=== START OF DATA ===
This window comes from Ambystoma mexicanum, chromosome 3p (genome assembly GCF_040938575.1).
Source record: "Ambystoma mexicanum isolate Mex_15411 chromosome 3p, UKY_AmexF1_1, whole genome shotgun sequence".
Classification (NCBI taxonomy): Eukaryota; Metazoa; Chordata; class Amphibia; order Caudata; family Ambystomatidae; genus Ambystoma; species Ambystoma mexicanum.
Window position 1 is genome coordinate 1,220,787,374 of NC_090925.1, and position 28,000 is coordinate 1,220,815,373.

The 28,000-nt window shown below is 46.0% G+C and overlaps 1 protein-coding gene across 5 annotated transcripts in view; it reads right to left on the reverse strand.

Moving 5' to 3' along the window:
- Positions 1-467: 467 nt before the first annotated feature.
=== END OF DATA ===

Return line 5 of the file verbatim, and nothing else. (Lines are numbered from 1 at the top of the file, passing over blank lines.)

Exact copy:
The 28,000-nt window shown below is 46.0% G+C and overlaps 1 protein-coding gene across 5 annotated transcripts in view; it reads right to left on the reverse strand.